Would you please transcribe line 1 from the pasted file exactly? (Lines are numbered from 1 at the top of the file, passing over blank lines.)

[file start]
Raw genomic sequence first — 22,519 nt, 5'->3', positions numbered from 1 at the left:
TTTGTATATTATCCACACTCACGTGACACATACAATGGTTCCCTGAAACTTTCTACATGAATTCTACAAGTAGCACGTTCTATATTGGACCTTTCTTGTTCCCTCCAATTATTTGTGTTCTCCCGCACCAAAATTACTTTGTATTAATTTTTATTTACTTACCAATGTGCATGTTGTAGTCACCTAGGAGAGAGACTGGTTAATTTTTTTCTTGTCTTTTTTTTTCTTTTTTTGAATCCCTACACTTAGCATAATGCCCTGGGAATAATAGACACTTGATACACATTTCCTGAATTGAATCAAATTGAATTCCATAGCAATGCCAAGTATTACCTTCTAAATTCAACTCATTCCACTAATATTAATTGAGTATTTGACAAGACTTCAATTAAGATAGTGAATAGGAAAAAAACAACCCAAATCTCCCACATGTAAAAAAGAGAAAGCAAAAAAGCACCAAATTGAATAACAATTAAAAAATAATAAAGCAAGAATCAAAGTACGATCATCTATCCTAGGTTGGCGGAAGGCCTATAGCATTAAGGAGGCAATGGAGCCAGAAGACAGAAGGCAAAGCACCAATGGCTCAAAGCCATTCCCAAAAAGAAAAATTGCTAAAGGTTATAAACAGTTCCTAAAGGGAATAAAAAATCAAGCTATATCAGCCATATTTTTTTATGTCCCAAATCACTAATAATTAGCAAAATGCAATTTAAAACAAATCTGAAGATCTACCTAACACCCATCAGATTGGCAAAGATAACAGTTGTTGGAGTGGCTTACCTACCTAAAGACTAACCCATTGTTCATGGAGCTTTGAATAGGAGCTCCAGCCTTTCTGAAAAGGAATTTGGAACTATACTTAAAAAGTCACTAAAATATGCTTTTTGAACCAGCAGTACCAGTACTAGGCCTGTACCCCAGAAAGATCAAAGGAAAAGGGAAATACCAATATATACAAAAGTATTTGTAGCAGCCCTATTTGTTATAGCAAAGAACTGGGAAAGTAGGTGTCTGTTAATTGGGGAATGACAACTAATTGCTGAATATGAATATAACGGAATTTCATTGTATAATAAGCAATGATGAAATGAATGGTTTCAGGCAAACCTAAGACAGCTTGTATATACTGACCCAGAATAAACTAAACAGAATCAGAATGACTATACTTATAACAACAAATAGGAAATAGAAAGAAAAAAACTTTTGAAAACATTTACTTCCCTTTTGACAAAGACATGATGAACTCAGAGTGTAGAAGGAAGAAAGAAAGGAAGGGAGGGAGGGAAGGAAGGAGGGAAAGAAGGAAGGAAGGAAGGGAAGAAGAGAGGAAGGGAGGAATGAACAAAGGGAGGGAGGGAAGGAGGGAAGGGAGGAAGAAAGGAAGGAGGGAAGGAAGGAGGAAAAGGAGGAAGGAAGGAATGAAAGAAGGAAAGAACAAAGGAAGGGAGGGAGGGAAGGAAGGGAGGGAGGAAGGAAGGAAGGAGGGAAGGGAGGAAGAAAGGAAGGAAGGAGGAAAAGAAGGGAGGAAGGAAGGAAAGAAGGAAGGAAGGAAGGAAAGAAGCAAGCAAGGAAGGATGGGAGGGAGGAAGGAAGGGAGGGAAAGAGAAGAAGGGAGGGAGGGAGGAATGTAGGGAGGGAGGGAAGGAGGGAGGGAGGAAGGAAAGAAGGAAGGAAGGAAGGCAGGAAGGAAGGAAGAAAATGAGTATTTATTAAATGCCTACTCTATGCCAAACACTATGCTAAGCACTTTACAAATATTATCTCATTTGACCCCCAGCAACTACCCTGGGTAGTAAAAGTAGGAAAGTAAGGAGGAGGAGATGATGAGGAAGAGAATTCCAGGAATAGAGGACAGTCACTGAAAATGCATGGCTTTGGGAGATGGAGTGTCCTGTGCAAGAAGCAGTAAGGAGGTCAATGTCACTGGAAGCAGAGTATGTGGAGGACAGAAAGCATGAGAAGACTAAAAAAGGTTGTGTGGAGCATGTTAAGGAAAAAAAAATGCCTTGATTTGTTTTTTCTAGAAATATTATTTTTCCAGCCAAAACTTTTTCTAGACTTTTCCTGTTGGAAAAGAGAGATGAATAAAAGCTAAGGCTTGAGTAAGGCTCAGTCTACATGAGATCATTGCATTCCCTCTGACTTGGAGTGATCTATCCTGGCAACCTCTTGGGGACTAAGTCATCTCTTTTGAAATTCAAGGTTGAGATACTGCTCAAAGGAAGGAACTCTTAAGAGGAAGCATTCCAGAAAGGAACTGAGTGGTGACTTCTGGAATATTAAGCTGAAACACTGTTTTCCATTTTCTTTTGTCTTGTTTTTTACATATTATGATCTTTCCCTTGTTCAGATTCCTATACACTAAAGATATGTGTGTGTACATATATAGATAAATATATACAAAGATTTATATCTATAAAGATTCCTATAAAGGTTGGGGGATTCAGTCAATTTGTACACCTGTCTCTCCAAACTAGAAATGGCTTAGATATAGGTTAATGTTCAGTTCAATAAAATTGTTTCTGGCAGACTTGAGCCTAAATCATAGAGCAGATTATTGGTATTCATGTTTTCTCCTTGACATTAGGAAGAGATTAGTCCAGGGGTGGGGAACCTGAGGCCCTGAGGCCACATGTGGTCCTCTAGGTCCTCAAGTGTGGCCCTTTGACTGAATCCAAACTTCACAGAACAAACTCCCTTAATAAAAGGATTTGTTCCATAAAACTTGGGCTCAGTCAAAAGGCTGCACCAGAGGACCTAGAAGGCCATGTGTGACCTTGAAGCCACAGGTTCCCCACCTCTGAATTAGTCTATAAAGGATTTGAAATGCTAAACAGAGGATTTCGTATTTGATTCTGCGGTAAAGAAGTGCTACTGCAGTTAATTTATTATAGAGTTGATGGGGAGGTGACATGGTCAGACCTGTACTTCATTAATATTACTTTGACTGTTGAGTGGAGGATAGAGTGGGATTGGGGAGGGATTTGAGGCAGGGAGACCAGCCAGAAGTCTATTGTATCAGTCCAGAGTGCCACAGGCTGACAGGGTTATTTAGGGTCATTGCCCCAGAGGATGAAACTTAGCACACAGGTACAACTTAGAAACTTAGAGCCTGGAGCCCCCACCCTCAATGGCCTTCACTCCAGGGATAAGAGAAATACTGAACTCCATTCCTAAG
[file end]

Raw genomic sequence first — 22,519 nt, 5'->3', positions numbered from 1 at the left: